In 2016, a CIHR-funded Best Brains Exchange brought together a group of public health and other emergency response experts to discuss the barriers and opportunities for better integrating scientific assets into emergency response. This meeting (described here in detail) laid the groundwork for the pan-Canadian Disaster Research Response (CanDR2) initiative, driven by an interdisciplinary group of public health practitioners, health researchers, emergency management specialists, environmental health scientists and knowledge translators. The CanDR2 draws upon the US National Institutes of Health Disaster Research Response Program, a framework aimed at enhancing the integration of EPH scientific and research assets into disaster management. Our partners include Alberta Health, BC Centre for Disease Control, Health Canada, Japan National Institute for Environmental Health Studies, Public Health Agency of Canada (PHAC), Public Health Ontario, Santé et Services Sociaux du Québec, Health Canada-PHAC Research Ethics Board and the US National Institute of Environmental Health Sciences.
The aim of the CanDR2 is to first foster a collaborative environment, drawing in experienced EPH emergency responders from Canadian disasters and abroad. Through this joint effort, we are developing a Canadian EPH response framework based on the following three overlapping areas of focus:
- Establishing an EPH disaster response community of practice;
- Generating and transferring EPH disaster knowledge; and
- Enhancing timely data sharing, sample collection, and health research.
Our current activities include a historical overview of research in Canadian disasters (a literature review), the development of response and research toolkits to empower public health practitioners and researchers, and the exploration of mechanisms to expedite research ethics reviews, oversight, and approval for human studies. In the long-term, the establishment of a community of practice will aid in accessing scientific expertise and knowledge sharing.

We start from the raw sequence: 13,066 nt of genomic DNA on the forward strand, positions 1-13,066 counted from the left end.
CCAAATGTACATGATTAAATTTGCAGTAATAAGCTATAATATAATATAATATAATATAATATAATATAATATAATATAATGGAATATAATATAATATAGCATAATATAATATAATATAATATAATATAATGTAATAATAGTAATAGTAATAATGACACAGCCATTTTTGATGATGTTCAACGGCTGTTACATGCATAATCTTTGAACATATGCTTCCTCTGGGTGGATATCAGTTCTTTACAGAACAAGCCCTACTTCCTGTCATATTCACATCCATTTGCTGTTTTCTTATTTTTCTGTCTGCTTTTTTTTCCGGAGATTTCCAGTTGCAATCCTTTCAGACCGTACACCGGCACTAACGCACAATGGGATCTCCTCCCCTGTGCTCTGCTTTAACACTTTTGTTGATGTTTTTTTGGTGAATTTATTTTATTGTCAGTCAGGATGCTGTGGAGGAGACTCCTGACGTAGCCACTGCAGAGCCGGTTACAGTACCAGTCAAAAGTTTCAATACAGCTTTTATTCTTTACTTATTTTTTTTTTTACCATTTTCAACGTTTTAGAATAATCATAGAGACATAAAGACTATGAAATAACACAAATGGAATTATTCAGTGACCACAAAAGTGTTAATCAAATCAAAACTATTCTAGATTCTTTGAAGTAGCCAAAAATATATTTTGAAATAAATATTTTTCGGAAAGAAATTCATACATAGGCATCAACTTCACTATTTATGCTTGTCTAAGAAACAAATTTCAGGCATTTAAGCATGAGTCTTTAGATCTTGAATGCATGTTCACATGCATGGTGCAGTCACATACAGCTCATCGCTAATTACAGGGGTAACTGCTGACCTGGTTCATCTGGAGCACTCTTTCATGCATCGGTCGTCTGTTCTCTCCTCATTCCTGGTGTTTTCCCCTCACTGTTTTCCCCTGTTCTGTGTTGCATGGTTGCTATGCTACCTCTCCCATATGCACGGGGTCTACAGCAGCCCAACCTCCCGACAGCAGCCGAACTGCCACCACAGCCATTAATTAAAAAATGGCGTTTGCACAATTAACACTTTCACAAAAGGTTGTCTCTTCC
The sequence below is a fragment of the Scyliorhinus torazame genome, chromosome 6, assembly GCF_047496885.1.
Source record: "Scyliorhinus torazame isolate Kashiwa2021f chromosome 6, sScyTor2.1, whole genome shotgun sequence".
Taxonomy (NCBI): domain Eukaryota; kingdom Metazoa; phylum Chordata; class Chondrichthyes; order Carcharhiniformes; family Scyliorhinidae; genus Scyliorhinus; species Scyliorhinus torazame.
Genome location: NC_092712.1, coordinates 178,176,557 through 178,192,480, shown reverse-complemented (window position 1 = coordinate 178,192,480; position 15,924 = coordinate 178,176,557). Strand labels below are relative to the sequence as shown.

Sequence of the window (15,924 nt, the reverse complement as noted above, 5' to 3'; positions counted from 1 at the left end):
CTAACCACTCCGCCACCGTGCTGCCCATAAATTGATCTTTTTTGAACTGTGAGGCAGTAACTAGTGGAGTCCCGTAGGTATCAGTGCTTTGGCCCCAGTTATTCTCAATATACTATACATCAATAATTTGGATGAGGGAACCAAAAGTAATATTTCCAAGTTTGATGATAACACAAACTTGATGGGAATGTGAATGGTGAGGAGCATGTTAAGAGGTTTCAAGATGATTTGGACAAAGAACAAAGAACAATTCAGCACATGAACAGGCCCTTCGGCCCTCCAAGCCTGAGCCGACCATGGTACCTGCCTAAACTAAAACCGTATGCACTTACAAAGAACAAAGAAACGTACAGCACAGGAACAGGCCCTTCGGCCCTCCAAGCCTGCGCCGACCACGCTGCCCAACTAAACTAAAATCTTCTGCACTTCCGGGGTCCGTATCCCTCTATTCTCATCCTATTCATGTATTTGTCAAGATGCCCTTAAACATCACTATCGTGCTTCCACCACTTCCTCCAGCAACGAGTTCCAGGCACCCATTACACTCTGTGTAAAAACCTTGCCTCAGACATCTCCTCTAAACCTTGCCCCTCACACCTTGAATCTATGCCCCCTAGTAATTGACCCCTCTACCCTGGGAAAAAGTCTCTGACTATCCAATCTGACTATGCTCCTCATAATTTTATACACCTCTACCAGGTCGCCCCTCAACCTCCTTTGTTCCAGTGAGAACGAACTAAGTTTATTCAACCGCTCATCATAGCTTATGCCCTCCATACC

The CanDR2 is supported by the Canadian Network for Public Health Intelligence informatics (CNPHI), a secure scientific public heath informatics and biosurveillance platform, which is administered by the National Microbiology Laboratory (NML) within PHAC. CNPHI’s mission is to foster collaboration and consultation through innovation in disease surveillance, intelligence exchange, research and response, to protect, promote and support public health. This platform will be critical to bring together a community of practice in a secure and confidential virtual space.
The CanDR2 also works in close partnership with the National Collaborating Centre for Environmental Health (NCCEH), which assists in the development of EPH response tools and knowledge translation. One fruit of this partnership is Health Canada’s Guidance for the Environmental Public Health Management of Crude Oil Incidents, which drew heavily on past experiences in Canadian incidents. The NCCEH has also uses its national platform to share information through its Environmental Health Seminar Series. On Oct 2nd, 2019, NCCEH and Health Canada will co-host a webinar by Dr. Richard Kwok and his experiences with disaster research during the Deepwater Horizon oil (register here). A recording of this webinar will be made available on YouTube via our NCCEH channel.
Disasters come not “if” but “when”. When they do happen, our duty of care to the public calls for increased multi-disciplinary collaboration to address community health concerns and to generate resilience-building knowledge through the judicious deployment of scientific investigations during response and recovery. Making this happen will require relationship- and capacity-building within and across levels of government and with the academic community. By creating a collaborative space and capacity-enhancing tools and products, the CanDR2 hopes to address these knowledge gaps and empower public health to make best use of our scientific resources.
Have you previously responded to an EPH incident in your community, or are you looking to prepare for future events? Do you want to share your experience or research endeavors? If so, please get in touch with Angela.Eykelbosh@bccdc.ca.